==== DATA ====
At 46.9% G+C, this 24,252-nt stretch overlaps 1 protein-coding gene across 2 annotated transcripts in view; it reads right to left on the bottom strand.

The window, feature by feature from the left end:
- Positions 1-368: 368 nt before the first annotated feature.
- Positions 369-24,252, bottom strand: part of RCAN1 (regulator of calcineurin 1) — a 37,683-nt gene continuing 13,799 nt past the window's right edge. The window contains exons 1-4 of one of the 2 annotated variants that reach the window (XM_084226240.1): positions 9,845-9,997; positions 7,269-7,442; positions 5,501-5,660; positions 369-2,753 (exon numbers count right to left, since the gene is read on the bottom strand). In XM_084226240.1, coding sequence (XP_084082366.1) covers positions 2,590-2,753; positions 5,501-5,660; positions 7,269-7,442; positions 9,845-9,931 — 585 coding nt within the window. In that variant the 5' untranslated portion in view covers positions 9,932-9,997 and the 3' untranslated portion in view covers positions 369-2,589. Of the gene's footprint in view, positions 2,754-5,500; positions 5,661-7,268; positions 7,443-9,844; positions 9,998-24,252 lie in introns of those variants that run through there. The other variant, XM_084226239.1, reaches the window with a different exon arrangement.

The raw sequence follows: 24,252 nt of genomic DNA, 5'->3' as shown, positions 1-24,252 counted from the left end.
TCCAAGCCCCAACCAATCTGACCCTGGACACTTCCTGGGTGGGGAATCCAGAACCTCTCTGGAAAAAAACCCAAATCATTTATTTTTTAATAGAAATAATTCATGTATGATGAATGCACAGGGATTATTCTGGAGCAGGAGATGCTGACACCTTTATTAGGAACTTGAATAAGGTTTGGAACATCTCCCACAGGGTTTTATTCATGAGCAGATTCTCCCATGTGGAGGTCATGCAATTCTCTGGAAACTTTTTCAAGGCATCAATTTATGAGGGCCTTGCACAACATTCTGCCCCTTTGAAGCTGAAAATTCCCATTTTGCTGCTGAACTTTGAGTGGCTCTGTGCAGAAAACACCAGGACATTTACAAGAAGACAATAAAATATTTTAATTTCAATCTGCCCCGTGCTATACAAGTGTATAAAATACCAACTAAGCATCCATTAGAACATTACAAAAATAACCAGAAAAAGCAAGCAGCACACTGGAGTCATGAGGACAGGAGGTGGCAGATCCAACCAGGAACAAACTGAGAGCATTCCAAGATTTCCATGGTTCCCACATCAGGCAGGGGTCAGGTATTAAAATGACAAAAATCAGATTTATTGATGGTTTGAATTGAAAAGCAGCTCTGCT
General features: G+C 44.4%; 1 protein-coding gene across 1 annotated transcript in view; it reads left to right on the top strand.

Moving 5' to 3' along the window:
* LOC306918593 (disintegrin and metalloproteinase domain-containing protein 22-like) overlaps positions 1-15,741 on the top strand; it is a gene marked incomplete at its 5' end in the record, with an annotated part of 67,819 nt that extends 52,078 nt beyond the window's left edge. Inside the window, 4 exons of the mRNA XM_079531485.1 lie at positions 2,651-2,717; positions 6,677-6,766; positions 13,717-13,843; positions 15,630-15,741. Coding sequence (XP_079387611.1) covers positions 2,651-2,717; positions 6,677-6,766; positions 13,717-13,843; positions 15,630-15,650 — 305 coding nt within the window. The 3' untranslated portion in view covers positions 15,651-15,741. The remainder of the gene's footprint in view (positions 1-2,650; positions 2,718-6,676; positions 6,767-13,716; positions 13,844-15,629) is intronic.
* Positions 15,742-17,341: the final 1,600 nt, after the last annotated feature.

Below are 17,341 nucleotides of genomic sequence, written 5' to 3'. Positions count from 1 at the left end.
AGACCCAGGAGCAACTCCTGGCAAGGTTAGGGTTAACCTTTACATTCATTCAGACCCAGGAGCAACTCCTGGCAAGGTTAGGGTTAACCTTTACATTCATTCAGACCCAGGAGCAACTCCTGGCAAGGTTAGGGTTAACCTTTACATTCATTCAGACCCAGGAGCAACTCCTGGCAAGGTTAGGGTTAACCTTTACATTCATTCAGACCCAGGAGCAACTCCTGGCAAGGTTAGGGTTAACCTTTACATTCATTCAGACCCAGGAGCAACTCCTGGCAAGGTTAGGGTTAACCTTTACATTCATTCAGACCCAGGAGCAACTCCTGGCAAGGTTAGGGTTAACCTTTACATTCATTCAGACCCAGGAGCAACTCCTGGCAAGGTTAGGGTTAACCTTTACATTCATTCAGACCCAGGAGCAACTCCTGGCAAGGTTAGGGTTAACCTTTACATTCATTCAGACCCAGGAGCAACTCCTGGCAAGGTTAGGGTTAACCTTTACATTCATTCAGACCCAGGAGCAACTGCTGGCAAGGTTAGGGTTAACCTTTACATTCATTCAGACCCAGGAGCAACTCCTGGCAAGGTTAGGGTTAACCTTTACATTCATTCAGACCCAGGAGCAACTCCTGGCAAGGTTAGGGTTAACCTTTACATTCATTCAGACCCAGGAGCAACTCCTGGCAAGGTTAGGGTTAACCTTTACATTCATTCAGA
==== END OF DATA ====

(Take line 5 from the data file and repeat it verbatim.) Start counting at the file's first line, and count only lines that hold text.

The raw sequence follows: 24,252 nt of genomic DNA, 5'->3' as shown, positions 1-24,252 counted from the left end.